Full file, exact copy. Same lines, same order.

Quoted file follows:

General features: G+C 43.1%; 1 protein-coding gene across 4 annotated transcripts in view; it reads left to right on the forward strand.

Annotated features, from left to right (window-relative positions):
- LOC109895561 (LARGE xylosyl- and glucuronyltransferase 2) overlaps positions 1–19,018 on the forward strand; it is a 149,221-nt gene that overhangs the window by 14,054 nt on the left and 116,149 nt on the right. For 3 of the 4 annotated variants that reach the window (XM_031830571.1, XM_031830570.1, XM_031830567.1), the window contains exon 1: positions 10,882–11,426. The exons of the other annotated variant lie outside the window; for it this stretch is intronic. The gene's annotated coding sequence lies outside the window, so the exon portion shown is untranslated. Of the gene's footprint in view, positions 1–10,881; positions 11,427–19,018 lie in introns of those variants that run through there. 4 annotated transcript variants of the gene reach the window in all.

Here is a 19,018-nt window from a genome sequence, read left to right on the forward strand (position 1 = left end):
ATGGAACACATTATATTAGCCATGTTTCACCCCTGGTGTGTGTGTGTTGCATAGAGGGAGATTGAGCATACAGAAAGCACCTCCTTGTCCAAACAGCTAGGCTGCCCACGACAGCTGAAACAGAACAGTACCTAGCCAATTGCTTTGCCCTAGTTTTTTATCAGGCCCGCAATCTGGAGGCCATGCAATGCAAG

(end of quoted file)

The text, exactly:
General features: G+C 43.1%; 1 protein-coding gene across 4 annotated transcripts in view; it reads left to right on the forward strand.

Annotated features, from left to right (window-relative positions):
- LOC109895561 (LARGE xylosyl- and glucuronyltransferase 2) overlaps positions 1–19,018 on the forward strand; it is a 149,221-nt gene that overhangs the window by 14,054 nt on the left and 116,149 nt on the right. For 3 of the 4 annotated variants that reach the window (XM_031830571.1, XM_031830570.1, XM_031830567.1), the window contains exon 1: positions 10,882–11,426. The exons of the other annotated variant lie outside the window; for it this stretch is intronic. The gene's annotated coding sequence lies outside the window, so the exon portion shown is untranslated. Of the gene's footprint in view, positions 1–10,881; positions 11,427–19,018 lie in introns of those variants that run through there. 4 annotated transcript variants of the gene reach the window in all.

Here is a 19,018-nt window from a genome sequence, read left to right on the forward strand (position 1 = left end):
ATGGAACACATTATATTAGCCATGTTTCACCCCTGGTGTGTGTGTGTTGCATAGAGGGAGATTGAGCATACAGAAAGCACCTCCTTGTCCAAACAGCTAGGCTGCCCACGACAGCTGAAACAGAACAGTACCTAGCCAATTGCTTTGCCCTAGTTTTTTATCAGGCCCGCAATCTGGAGGCCATGCAATGCAAG